BBC Scotland has acquired a series of reports regarding the NHS in Scotland. Under the Freedom of Information Act it is now possible for people and agencies to request documents which have been kept a secret in the past.
The once secret documents relate to serious incidents in which 105 died. The fact that an incident does not lead directly to death does not necessarily make it any less serious. One report details an older woman who was admitted to hospital for treatment on an infected foot. Whilst in hospital her other foot was affected due to pressure sores. With proper hospital care pressure sores are preventable and treatable. The woman needed to have the newly affected foot amputated. The amputation was below the knee with obvious serious implications for her life back home.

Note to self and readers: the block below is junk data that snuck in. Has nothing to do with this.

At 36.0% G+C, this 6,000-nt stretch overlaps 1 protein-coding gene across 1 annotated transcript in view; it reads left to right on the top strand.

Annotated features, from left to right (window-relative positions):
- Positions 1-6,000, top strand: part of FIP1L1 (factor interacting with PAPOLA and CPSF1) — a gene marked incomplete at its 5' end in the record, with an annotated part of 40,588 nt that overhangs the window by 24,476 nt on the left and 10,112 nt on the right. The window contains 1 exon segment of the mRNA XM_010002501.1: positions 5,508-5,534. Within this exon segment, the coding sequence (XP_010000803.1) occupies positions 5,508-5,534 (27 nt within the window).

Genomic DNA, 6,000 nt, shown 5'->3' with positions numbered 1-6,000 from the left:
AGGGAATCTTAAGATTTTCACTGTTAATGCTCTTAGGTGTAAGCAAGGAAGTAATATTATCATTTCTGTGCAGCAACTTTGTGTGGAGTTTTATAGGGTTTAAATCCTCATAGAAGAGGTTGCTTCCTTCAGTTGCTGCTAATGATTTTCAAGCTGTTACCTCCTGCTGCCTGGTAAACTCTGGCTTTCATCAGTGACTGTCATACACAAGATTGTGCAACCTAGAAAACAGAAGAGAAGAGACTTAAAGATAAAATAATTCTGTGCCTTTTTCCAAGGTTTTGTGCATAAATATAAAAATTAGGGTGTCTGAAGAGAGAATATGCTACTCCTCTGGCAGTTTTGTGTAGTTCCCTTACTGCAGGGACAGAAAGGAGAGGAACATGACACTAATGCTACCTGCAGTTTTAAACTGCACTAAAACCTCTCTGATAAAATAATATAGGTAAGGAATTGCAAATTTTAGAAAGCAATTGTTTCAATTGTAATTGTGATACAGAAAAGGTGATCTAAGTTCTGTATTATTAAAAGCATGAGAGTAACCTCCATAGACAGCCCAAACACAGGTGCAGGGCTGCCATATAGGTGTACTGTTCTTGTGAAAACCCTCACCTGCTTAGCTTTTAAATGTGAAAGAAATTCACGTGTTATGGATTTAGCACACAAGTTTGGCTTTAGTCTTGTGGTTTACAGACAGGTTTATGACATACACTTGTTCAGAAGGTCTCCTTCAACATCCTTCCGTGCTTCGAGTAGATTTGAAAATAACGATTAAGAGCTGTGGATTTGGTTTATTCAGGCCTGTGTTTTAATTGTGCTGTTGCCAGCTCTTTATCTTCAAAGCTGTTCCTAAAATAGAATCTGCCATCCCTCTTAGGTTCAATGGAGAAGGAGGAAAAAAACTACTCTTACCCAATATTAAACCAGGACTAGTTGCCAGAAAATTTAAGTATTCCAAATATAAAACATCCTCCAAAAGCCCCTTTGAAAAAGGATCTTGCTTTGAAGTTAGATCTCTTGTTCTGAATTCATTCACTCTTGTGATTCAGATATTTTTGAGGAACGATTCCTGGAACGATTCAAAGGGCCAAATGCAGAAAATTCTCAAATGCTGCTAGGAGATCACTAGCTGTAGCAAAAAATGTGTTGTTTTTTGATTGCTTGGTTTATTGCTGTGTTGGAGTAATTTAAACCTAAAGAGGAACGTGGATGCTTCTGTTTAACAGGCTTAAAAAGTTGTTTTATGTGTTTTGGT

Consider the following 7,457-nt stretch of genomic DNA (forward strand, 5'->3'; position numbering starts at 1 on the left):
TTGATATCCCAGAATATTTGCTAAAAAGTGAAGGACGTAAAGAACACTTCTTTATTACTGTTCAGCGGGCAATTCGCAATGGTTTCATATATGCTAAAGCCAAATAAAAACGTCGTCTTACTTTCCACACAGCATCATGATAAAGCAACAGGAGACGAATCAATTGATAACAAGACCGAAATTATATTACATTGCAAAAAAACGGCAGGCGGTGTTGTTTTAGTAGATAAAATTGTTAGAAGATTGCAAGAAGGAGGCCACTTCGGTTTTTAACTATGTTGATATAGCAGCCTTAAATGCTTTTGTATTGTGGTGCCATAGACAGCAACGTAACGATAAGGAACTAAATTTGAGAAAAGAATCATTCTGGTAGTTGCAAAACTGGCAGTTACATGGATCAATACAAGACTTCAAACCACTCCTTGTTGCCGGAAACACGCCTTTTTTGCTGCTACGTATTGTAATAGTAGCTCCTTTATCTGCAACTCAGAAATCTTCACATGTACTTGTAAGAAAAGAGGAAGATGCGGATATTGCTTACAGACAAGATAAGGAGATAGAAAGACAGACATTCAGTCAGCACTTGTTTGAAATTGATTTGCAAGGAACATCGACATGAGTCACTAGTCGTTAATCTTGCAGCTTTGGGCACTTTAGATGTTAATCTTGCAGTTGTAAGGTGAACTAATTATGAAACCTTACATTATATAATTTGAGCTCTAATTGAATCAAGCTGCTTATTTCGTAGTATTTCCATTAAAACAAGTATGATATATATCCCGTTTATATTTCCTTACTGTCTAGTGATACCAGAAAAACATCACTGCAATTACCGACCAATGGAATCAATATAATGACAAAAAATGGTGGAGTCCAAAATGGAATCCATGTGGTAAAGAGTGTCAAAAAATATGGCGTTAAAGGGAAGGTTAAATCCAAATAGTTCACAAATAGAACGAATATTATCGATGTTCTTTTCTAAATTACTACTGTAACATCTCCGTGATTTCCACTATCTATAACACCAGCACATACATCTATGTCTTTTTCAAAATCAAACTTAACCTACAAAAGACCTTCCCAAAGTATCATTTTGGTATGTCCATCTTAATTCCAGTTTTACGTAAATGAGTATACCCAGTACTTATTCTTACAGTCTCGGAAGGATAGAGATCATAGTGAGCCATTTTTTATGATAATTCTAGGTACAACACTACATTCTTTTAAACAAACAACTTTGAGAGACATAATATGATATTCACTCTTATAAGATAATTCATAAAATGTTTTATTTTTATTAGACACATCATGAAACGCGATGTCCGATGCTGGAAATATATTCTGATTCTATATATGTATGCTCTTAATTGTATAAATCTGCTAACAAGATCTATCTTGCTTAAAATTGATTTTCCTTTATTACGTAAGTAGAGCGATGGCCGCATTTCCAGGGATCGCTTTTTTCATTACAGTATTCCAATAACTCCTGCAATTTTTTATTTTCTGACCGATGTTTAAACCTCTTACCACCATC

A page at the BBC website offers a link to the areas of Scotland included with details of their associated incidents. Some were obviously not preventable but others are shocking.
The reports include a person being blown up while on oxygen therapy after lighting a cigarette.
At the heart of this report is how the NHS treats its serious incidents. Do the hospitals have efficient procedures in place to recod such incidents and how are any reports acted upon? It is no good documenting incidents unless lessons are learned. In an ideal world srious incidents should be reported, the lesson learned and the number of such incidents significantly reduced.
In Scotland this appears to be far from the case. Now that the information is in the public domain hopefully there will be change for the better.
Across the UK there is a similar picture of the NHS which many have said is confusing. A one size fits all national policy would make more sense, as far as incident reporting and improvements go.